Hasselbach started his business in Philadelphia, where he was part-owner of a print shop in Chestnut Hill and an investor in a paper mill in Germantown. He moved to Baltimore in 1765, a few years after printing this psalter. He set up in business for himself and was Baltimore's first printer in any language. Hasselbach printed a number of almanacs and possibly some religious tracts, including one called Zwey wahrhafte von gantz besondrn Himmels-Zichen (Two true, very special Heaven-Signs), an apocalyptic text which has been attributed to him on typographical evidence. 

Hasselbach died only four or five years after getting started in Baltimore. On a business trip back to Europe, he was died at sea. His widow sold the printing shop to William Goddard, a New Englander, who used it to print Baltimore's first newspaper in 1773, The Maryland Journal.

The book of psalms sold at a New York auction last week. It brought $938.

Feb 5, 2016

Obama preaches about fear


The full speech at the National Prayer Breakfast can be seen here.

Feb 3, 2016

An atheist's questions for presidential candidates

As presidential candidates spent weeks in Iowa, many of them let their religious flags fly high. Donald Trump brought out the Bible his mother gave him. Marco Rubio and Hillary Clinton both spoke about their faith. Even Bernie Sanders, who doesn’t participate in organized religion, spoke up about his personal beliefs.

One voter wondered where all this God talk left Americans who were not religious. What about atheists and other nonbelievers? So he decided to ask the candidates.

Justin Scott, a self-employed photographer and Iowa native, spoke to every major presidential contender and more than a few of the minor ones. At pizza parlors and coffee shops, meetups and rallies, Scott asked the candidates about atheists. He asked them if they support the separation of church and state and why an atheist voter should vote for them.

Political observers parsed the answers, speculating on how they would play with various religious voters. But what about atheists?

I spoke on the phone to Scott, who lives in Waterloo, Iowa, a few hours before the caucuses began on Monday.

The interview can be read at the Washington Post: "Meet the atheist who quizzes presidential candidates about their faith."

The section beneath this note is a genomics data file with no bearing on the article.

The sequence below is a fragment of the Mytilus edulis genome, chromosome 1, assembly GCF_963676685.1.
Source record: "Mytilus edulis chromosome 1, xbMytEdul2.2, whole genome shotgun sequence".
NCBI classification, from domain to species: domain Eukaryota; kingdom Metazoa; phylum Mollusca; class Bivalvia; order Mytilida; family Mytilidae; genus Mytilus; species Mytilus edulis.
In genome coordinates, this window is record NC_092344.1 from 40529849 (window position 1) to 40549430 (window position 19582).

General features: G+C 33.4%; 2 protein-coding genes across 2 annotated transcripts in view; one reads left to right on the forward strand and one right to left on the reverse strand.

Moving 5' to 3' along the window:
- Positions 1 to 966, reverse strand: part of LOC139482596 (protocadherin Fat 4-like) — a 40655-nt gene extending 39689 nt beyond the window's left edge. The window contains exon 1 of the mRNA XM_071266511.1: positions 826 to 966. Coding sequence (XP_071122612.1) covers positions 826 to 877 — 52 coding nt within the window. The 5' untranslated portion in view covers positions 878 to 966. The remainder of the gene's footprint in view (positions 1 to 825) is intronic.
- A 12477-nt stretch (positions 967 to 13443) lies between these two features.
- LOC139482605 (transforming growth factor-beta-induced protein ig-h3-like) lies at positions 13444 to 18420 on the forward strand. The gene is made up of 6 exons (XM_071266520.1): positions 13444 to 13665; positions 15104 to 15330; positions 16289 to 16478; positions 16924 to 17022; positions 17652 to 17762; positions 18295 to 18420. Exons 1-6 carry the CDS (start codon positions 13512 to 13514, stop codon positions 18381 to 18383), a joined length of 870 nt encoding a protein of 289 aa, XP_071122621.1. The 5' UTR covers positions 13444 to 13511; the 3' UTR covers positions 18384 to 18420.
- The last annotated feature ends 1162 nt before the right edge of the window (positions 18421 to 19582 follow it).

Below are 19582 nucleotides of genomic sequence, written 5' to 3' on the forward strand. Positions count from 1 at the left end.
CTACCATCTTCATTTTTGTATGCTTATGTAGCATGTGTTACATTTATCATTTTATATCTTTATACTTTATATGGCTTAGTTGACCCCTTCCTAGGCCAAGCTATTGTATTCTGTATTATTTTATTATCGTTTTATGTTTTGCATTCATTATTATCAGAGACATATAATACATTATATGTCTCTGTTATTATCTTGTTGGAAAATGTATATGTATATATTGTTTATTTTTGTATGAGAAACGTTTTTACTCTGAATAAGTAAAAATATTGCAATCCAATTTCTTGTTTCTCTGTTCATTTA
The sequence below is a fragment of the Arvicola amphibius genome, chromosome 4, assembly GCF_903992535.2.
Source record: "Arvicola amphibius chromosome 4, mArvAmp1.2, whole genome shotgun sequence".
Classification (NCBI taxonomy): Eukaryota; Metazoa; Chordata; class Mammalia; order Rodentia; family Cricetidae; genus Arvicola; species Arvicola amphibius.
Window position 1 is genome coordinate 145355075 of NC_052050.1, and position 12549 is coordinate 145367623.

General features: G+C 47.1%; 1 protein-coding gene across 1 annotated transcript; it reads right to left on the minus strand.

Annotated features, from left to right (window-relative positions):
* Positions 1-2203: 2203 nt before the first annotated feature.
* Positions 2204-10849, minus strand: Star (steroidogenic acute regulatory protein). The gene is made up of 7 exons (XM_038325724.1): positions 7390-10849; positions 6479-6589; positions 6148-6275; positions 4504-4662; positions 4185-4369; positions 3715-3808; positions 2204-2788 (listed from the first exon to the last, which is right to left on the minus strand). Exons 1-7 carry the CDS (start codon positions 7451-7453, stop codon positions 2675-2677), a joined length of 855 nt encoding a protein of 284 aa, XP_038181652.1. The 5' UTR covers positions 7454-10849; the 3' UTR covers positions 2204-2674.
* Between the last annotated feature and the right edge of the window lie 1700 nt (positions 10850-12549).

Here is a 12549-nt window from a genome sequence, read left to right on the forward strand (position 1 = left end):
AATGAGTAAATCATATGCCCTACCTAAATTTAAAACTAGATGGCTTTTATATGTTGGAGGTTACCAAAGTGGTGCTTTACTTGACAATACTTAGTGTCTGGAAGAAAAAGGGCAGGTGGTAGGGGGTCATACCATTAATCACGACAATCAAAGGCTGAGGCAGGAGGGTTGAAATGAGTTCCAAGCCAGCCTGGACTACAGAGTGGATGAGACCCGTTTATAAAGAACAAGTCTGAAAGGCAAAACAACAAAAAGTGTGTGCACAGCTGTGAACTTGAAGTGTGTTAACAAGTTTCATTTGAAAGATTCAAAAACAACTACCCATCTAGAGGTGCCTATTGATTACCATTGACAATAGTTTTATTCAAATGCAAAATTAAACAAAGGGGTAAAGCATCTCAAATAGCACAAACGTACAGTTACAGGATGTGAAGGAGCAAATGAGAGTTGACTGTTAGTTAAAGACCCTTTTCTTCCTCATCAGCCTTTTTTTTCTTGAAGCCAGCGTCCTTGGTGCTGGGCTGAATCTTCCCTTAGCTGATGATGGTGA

Jan 27, 2016

The spiritual challenge of a political campaign, 1948 edition

Harry S Truman's campaign advisors were thinking in religious terms in 1948. Winning was a spiritual challenge. 

Much like the Republican Party today, the Democrats of Truman's time faced serious internal divisions. There was a strong anti-establishment movement. 

The political scene, Truman's advisors said in an undated campaign memo, was "one unholy, confused cacophony." 

Henry Wallace, the New Deal champion whom Truman replaced as Franklin D. Roosevelt's vice president, had attacked Truman from the offices of the New Republic and now was running a progressive third-party challenge. Southern Democrats, meanwhile, were splitting off into a different third-party challenge, these traditionally reliable votes rebelling with the segregationist Dixiecrat Party. The Democratic Party seemed to be cracking up.

On top of that there was the Republican opponent, New York Governor Thomas Dewey, who appeared unstoppable to many.

Truman's advisors looked at all this. They decided Truman nevertheless had some advantages. People believed he was personally a moral man and they had some faith in the authority of the White House.

"The Presidency," the memo said, "possesses the only platform authoritative and creative enough to be of political and spiritual significance in the chaos of 1948."

The President just had to find his prophetic voice.

Jan 22, 2016

Puritans, capitalists and acts of God